Two seemingly unrelated events made me start thinking about competitive cultural advantage in social media.
From Toddlers and Youtube…
Albeit not necessarily its main point, an article published in the Atlantic was discussing the globalization of content on Youtube. ChuChu TV, the example in the article, has over 20 million subscribers, which makes it one of the top 50 channels on Youtube. The channel was based in Chennai, India.
We rarely talk about the country of origin when it comes to digital content. Content is shared on the same platform (Youtube), in the same language (well, mostly, English), with similar formatting (edited in a dilettantish manner). PewDiePie can easily be from any country. His nationality becomes irrelevant.
… to Donald Trump and Voice of America
While I was contemplating my final goodbye to country of origin concept as digital content pushed it towards obscurity, Donald Trump came to the rescue. In his tweet on November 26th, he reminded me that my farewell was premature.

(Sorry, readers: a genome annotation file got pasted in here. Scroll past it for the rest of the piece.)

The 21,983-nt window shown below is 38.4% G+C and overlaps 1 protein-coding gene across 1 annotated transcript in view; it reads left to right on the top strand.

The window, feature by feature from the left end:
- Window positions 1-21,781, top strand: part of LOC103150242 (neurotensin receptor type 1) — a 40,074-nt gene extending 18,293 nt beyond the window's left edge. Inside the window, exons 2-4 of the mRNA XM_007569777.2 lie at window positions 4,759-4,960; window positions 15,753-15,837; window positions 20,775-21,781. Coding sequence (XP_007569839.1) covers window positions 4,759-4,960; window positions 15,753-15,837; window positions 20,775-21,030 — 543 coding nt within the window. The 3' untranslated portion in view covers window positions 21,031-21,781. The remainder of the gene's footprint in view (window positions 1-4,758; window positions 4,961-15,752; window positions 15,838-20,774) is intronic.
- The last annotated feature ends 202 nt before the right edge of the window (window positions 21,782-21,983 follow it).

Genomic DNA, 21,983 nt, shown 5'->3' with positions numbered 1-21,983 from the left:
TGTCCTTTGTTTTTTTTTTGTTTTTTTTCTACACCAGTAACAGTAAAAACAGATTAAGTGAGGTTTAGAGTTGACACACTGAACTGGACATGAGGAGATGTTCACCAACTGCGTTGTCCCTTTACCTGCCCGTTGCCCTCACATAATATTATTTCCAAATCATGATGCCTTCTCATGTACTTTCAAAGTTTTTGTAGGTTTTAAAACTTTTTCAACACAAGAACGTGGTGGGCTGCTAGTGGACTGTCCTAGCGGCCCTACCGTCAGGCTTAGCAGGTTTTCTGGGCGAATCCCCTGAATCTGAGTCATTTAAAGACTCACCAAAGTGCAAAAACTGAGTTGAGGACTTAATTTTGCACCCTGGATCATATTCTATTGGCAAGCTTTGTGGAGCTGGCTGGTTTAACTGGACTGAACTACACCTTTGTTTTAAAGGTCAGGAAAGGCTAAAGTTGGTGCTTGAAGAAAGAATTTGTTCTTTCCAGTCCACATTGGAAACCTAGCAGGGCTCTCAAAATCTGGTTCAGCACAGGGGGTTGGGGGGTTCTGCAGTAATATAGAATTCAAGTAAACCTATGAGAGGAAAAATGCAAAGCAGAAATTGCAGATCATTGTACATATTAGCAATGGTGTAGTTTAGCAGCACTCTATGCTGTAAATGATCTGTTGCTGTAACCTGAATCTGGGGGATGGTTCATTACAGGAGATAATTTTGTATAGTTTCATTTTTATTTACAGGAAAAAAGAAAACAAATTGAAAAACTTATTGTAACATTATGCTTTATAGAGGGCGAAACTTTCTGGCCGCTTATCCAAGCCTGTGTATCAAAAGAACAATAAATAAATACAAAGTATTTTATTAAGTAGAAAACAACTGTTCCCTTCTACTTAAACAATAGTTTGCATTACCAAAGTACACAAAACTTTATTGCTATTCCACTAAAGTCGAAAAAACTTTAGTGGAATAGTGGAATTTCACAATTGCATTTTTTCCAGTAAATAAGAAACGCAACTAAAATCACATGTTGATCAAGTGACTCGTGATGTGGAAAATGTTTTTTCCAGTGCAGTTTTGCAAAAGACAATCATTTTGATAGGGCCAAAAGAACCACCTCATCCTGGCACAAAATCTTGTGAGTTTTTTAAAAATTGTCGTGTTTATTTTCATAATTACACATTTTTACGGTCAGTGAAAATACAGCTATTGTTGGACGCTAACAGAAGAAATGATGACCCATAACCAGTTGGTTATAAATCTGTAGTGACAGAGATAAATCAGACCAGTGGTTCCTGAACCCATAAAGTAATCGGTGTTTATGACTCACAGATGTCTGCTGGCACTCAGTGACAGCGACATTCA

If only there was an outlet that was the Voice of America…I wonder what we would have called that TV station.
Quickly putting aside the fact that Trump has disregarded almost a century-long tradition of international broadcasting in the US with a bad pun on Voice of America, I moved onto comparing some readily available numbers.
A control, or dominance, on cultural production is an invaluable competitive advantage for public diplomacy. The attractiveness of its pop-culture has been such an asset for the US for decades. American movies, for instance, still dominate the list of highest-grossing films. Of course, liking movies does not equate a public diplomacy victory (as I tried to explain in around 300 pages here). But it is an ‘ice-breaker’. There is constant exposure.
Yet, the social media scene is different – the list of most-subscribed Youtube channels tells us a more global story. Most Americans on the list are offline celebrities. I will refrain from making any normative suggestions or causality arguments. It is not the time to invest on training the next generation of patriotic Youtubers. This did not happen because we failed to appreciate the role of soft power or to see the digital wave coming – there is a plethora of work in either field. The question is if the cultural advantage is nullified, how will the practice change?